The Charles Bridge is one of the most pleasant strolls in all of Europe. The Bridges was part of the historic coronation called the royal way: which is the path the royal family would walk from their castle that sits above.
Its Construction started in 1357 under the direction of King Charles IV and was finished at the beginning of the 15th century. The bridge replaced a previous bridge, Judith Bridge, that was severely damaged due to a flood. The bridge connects the Old Town with the New town. Decorated with 30 statues and statuaries, most being placed on the bridge around 1700
Today, the bridge is an event in Prague with vendors, artisans, and musicians gathering which bring the bridge alive throughout the day and night. Never would you think going to experience and witness a bridge would be so enjoyable, but the Charles Bridge is certainly an unavoidable must-see while in Prague.
Old Town Square
Old Town square, which use to be a central market is now the heart of the city and is the center of tourism in Prague. You will easily stumble upon the Old Town Square. Once there you will find the recognizable, Gothic Tyn Church with its tall gothic style arrow-shaped arms reaching for the heavens. This is a reminder to visitors that the Old Town Square hosted a lot of religious history throughout Prague’s history.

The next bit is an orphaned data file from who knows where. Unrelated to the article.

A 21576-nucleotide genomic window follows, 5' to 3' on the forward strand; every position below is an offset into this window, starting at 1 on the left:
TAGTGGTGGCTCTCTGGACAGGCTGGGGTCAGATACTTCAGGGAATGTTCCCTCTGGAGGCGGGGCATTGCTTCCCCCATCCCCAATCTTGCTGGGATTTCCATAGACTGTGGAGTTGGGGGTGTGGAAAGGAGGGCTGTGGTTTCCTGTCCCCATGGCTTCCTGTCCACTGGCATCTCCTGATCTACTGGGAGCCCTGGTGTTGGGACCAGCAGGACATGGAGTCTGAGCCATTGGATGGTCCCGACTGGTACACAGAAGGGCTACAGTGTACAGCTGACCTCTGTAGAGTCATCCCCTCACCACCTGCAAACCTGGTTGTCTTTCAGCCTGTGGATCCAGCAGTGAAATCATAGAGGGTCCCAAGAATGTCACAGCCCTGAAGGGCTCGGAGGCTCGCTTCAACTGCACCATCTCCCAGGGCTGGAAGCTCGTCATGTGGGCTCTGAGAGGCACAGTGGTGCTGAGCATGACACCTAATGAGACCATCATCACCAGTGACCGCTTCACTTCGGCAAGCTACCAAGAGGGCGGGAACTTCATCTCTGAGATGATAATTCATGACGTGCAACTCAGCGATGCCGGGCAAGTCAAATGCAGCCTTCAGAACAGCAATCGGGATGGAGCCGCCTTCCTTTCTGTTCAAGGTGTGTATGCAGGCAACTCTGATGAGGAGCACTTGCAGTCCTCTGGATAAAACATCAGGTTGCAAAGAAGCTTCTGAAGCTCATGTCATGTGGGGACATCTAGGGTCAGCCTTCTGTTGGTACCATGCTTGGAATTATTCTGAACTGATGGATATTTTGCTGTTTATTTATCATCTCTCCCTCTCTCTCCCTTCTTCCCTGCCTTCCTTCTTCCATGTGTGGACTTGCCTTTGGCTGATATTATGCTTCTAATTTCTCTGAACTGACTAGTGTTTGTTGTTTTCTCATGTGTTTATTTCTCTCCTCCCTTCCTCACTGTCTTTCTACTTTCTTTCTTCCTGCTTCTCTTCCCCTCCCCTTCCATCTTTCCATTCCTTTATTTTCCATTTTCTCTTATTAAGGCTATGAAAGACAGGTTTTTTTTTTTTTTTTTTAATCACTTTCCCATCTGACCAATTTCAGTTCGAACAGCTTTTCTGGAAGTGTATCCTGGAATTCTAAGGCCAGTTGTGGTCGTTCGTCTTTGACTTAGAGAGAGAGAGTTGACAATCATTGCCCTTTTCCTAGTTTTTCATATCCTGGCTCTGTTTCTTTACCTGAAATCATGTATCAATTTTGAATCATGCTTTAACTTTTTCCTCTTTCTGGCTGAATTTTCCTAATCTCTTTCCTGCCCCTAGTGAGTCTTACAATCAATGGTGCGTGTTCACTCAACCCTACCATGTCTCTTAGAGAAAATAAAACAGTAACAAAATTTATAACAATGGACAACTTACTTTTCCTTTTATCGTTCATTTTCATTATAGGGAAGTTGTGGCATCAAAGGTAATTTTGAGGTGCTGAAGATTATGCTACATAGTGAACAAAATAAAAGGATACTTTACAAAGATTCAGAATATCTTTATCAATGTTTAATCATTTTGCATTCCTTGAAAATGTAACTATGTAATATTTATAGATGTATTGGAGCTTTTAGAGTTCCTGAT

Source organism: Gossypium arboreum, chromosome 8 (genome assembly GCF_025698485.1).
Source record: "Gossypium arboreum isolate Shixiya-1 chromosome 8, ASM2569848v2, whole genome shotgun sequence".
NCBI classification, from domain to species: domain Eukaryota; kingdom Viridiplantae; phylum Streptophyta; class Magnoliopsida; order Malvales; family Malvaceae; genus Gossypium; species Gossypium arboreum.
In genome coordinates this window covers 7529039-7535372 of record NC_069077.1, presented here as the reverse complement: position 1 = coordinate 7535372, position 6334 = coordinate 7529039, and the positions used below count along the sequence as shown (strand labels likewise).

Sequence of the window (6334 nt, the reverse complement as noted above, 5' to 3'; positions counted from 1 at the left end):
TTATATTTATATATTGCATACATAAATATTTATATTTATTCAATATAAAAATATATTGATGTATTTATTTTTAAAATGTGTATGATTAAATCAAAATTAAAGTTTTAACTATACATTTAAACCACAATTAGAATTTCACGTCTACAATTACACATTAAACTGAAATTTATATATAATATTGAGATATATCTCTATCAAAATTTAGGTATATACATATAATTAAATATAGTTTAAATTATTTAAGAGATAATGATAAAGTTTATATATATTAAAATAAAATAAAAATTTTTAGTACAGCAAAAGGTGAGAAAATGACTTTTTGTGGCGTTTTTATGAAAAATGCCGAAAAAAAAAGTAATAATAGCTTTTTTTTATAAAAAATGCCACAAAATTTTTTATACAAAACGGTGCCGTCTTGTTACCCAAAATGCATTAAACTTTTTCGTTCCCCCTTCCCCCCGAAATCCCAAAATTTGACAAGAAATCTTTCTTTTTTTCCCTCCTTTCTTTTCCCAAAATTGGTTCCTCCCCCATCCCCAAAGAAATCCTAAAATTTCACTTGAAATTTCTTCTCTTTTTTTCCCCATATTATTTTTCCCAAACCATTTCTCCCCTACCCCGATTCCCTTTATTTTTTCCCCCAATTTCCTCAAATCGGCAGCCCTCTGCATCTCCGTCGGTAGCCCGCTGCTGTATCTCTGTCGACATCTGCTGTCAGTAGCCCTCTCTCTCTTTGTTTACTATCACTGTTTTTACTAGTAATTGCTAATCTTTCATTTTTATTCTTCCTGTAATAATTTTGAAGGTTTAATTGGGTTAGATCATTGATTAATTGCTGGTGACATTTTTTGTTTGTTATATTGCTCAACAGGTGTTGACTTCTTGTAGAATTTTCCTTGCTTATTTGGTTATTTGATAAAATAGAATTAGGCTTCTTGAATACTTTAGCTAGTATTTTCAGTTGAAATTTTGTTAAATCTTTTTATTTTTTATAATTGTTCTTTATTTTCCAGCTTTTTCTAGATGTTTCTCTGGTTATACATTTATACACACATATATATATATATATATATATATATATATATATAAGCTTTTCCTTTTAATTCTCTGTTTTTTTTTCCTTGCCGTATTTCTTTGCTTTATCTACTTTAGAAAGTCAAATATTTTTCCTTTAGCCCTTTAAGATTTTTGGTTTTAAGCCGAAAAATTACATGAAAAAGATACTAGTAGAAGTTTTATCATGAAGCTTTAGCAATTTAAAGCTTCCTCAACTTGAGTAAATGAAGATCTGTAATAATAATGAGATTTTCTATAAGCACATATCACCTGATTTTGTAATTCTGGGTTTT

From the Charles Bridge, you will run right into the Old Town Square and also venture onto the Royal Way. This is the path that the King and his family took from the Prague Castle, leading to the New Town
Today the Royal way is full of shops and restaurants. A great starting point to venture through Prague but be sure to make a point to go beyond the main drag to discover the charming lanes and vibrant farmers' markets.
One of the most fascinating attractions in Prague is the 15th-century Astronomical Clock. The face of the clock soars several meters and is outfitted with an extravagant design. The clock is unique providing different types of information such as the phases of the moon, sunset, current signs of the Zodiac, each day's special saint, and of course it even tells the time!
500 hundred years ago, everything revolved around the Earth as modern science believed in a geocentric universe. At the top of the hour, the clock comes alive as hatches open and miniature statues come alive. It's well worth checking out when the show begins!
Saint Vitus Cathedral